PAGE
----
When it comes to mental health, The Hospital for Sick Children (SickKids) is breaking the barriers in an unconventional way.
This September marked the 11th anniversary of World Suicide Prevention Day, an initiative to raise awareness that suicide is preventable, improve education and share information to decrease the stigma that surrounds mental health.
To recognize this day, SickKids launched a new interactive online story, Monarch’s Mission, designed to help children ages 12 and under, understand emotions.
“Educational gaming is a big wave of the future,” says Dr. Johanne Roberge, director of psychiatry emergency and crisis service at SickKids. “Everybody has feelings and responds to things that go on in their life. Helping to understand those feelings and what those choices are makes our lives easier and helps us to get to happier places faster.”
Suicide is the second leading cause of death for youth in Canada, and third in the industrial world. It is estimated that two out of three students between grades 8 to 12 will think seriously of suicide at some time and that children as young as seven, often express thoughts of suicide.
In most cases, health care professionals recognize children who have a hard time coping with emotions when they end up in emergency rooms, mental health clinics, child protection agencies or if they have academic difficulties in school.
“Some kids, when they’re having difficulties coping with things, express it internally with physical feelings, medical complaints, crying or avoiding school, not socializing with peers or not wanting to leave the house,” says Dr. Roberge. “Or it can be directed outwards where you get kids who are in fights or stealing things because they’re trying to satisfy emotional needs.”
However, the younger you can educate children and the more skills you can give them, the better it is in the long run.
“Children who have coping strategies when confronted with conflicts, actually do better,” says Dr. Roberge. “They have the ability to self-soothe, which translates into what they will have later on in life in terms of their health, well-being, academic successes and level of criminality.”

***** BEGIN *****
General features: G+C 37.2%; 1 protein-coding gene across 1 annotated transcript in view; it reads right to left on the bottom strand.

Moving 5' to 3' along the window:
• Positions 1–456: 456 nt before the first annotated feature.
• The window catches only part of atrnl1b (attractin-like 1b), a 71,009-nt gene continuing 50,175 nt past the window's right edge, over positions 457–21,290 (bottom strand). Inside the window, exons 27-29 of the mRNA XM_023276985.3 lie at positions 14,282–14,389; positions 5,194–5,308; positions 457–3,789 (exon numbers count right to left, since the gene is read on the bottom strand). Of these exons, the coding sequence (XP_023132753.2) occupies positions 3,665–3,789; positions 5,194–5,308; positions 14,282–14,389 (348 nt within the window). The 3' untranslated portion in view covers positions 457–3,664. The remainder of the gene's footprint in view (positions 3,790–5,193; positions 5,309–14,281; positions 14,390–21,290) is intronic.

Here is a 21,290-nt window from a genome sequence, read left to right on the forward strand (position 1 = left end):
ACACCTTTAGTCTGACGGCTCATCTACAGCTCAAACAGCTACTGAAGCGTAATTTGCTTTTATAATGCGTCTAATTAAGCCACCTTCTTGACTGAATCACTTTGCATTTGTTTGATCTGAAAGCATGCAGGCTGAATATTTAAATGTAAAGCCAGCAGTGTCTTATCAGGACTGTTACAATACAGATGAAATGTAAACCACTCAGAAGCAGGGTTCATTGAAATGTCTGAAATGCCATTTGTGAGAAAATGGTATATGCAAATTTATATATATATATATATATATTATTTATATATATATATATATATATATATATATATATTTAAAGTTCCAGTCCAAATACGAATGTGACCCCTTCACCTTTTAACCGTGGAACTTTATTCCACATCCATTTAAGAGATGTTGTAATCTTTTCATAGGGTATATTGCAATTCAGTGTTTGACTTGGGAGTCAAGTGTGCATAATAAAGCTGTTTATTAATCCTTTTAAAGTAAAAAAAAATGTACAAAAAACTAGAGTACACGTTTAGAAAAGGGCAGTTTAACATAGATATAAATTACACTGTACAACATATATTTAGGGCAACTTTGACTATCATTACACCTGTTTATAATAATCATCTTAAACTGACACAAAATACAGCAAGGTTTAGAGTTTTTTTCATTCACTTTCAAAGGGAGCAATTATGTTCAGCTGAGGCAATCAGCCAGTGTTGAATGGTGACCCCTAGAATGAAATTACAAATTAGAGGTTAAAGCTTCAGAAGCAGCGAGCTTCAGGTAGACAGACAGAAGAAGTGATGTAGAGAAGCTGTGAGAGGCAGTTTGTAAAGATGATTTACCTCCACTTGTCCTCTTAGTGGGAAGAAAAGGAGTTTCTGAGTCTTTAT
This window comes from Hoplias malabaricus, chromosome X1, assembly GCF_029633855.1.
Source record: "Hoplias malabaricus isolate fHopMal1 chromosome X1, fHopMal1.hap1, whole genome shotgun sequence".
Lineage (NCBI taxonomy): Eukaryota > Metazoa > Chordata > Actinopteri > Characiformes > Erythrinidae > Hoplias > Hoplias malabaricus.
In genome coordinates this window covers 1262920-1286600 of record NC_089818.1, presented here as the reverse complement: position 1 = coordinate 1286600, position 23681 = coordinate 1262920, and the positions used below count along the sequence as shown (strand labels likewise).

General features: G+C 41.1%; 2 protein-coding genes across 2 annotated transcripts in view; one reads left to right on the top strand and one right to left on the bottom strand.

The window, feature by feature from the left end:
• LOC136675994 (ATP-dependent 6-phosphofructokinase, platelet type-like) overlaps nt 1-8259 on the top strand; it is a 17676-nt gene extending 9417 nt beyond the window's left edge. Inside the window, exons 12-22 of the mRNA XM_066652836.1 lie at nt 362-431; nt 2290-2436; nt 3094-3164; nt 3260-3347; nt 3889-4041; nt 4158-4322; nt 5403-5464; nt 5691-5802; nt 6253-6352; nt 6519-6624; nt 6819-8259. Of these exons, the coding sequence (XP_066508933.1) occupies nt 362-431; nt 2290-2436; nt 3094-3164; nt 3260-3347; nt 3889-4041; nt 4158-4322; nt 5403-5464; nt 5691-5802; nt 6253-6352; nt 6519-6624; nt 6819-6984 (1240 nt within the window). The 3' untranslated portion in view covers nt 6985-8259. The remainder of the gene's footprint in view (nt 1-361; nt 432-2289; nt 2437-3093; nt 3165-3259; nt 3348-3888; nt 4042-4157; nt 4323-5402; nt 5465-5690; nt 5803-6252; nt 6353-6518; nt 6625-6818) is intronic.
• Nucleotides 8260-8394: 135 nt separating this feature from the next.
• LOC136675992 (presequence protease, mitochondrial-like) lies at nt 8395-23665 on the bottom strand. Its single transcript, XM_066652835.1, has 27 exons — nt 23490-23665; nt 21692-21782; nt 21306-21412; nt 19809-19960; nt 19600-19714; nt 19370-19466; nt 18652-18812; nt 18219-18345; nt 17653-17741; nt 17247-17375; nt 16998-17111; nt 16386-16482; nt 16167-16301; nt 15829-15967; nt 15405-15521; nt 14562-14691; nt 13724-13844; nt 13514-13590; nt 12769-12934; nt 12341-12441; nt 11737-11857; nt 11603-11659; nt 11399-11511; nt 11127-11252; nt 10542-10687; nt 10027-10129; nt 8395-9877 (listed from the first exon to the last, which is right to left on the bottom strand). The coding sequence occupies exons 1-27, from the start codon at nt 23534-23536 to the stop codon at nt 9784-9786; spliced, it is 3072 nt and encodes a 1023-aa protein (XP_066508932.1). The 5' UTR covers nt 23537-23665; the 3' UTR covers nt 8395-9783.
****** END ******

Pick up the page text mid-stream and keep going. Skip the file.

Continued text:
The idea is that the earlier you start to talk to children about their emotions, the more open they will be to guidance; as opposed to starting at a later age, where they may have had a number of years struggling with how to cope and be less inclined to want advice.
Monarch’s Mission, developed by the AboutKidsHealth team at SickKids, is an interactive space odyssey that provides children with opportunities to broaden their understanding of the concepts of empathy, honesty and emotional awareness.
Players assume the role of Hero – a brave adventurer from Planet Terra who has been chosen to collect artifacts from an uncharted region of our galaxy. Along the way, Hero and his/her trusty sidekick, Monarch, encounter aliens who are caught in the grip of an emotional crisis. It is here that Hero’s role changes from collector to confidant. By encouraging the aliens to recognize the emotions they’re experiencing, Hero is able to help them identify the triggers of these emotions and equip them with the necessary coping strategies.
AboutKidsHealth collaborated with Dr. Roberge and her crisis team to tackle this project. Its inception began when SickKids Foundation donors Fran and Dan Brown provided the seed funding for the game, on behalf of the Lisa Brown Foundation. The Browns lost their daughter to suicide.
“When the Browns came forward with this vision for a tool that would help younger children understand emotions and learn to talk about their feelings, we were really inspired,” says Geneviève Metropolis, manager of web design and graphics at AboutKidsHealth.
Their focus, says Geneviève, was based on the learning objectives and any key messages identified by Dr. Roberge, who provided input on specific aspects of the game, such as gender neutrality.
“We wanted this game to appeal to both girls and boys,” says Dr. Roberge. “And it was important that it be cross-cultural so that it would make the game as universal as possible.”
According to Dr. Roberge, 90 per cent of completed adolescent suicides had a diagnosable psychiatric disorder, primarily: mood disorder, substance abuse and conduct disorder.
“Most of therapy is about constructing a narrative to help children understand the story behind what they’re feeling and what they’re doing, as well as to get a perspective to make different, healthier choices when experiencing those things,” she says. “This is how therapy and the game complement one another. If we can help children talk more about their emotions now, then it will give them the skills they need to translate into their adolescent years.”
Monarch’s Mission can be accessed through the AboutKidsHealth.ca website.